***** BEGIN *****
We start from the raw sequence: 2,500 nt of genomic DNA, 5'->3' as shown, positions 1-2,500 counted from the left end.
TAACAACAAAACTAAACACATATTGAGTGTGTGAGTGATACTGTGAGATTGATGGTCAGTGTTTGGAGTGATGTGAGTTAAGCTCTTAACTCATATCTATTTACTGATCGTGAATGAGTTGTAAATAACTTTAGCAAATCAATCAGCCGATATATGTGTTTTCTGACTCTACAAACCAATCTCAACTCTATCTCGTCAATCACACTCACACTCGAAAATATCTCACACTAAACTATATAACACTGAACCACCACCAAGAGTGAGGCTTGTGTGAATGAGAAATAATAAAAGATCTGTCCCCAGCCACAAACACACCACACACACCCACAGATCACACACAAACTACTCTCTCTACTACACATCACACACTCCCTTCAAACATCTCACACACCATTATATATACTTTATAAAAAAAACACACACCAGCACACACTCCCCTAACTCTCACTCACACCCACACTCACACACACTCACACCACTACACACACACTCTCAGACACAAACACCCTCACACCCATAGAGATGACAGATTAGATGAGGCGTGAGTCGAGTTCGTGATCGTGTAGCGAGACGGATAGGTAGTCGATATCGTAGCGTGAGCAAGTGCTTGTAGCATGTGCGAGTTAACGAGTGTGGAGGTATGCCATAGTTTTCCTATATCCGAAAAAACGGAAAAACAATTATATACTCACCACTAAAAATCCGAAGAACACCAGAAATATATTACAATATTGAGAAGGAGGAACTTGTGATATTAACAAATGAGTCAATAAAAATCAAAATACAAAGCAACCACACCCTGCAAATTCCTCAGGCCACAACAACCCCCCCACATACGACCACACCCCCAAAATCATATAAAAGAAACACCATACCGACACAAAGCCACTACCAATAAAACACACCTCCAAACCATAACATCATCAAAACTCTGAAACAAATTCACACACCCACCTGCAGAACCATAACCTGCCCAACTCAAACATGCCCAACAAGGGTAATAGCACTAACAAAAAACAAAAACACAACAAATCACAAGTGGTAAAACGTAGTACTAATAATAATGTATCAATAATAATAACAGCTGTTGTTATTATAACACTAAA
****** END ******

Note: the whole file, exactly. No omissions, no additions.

We start from the raw sequence: 2,500 nt of genomic DNA, 5'->3' as shown, positions 1-2,500 counted from the left end.
TAACAACAAAACTAAACACATATTGAGTGTGTGAGTGATACTGTGAGATTGATGGTCAGTGTTTGGAGTGATGTGAGTTAAGCTCTTAACTCATATCTATTTACTGATCGTGAATGAGTTGTAAATAACTTTAGCAAATCAATCAGCCGATATATGTGTTTTCTGACTCTACAAACCAATCTCAACTCTATCTCGTCAATCACACTCACACTCGAAAATATCTCACACTAAACTATATAACACTGAACCACCACCAAGAGTGAGGCTTGTGTGAATGAGAAATAATAAAAGATCTGTCCCCAGCCACAAACACACCACACACACCCACAGATCACACACAAACTACTCTCTCTACTACACATCACACACTCCCTTCAAACATCTCACACACCATTATATATACTTTATAAAAAAAACACACACCAGCACACACTCCCCTAACTCTCACTCACACCCACACTCACACACACTCACACCACTACACACACACTCTCAGACACAAACACCCTCACACCCATAGAGATGACAGATTAGATGAGGCGTGAGTCGAGTTCGTGATCGTGTAGCGAGACGGATAGGTAGTCGATATCGTAGCGTGAGCAAGTGCTTGTAGCATGTGCGAGTTAACGAGTGTGGAGGTATGCCATAGTTTTCCTATATCCGAAAAAACGGAAAAACAATTATATACTCACCACTAAAAATCCGAAGAACACCAGAAATATATTACAATATTGAGAAGGAGGAACTTGTGATATTAACAAATGAGTCAATAAAAATCAAAATACAAAGCAACCACACCCTGCAAATTCCTCAGGCCACAACAACCCCCCCACATACGACCACACCCCCAAAATCATATAAAAGAAACACCATACCGACACAAAGCCACTACCAATAAAACACACCTCCAAACCATAACATCATCAAAACTCTGAAACAAATTCACACACCCACCTGCAGAACCATAACCTGCCCAACTCAAACATGCCCAACAAGGGTAATAGCACTAACAAAAAACAAAAACACAACAAATCACAAGTGGTAAAACGTAGTACTAATAATAATGTATCAATAATAATAACAGCTGTTGTTATTATAACACTAAA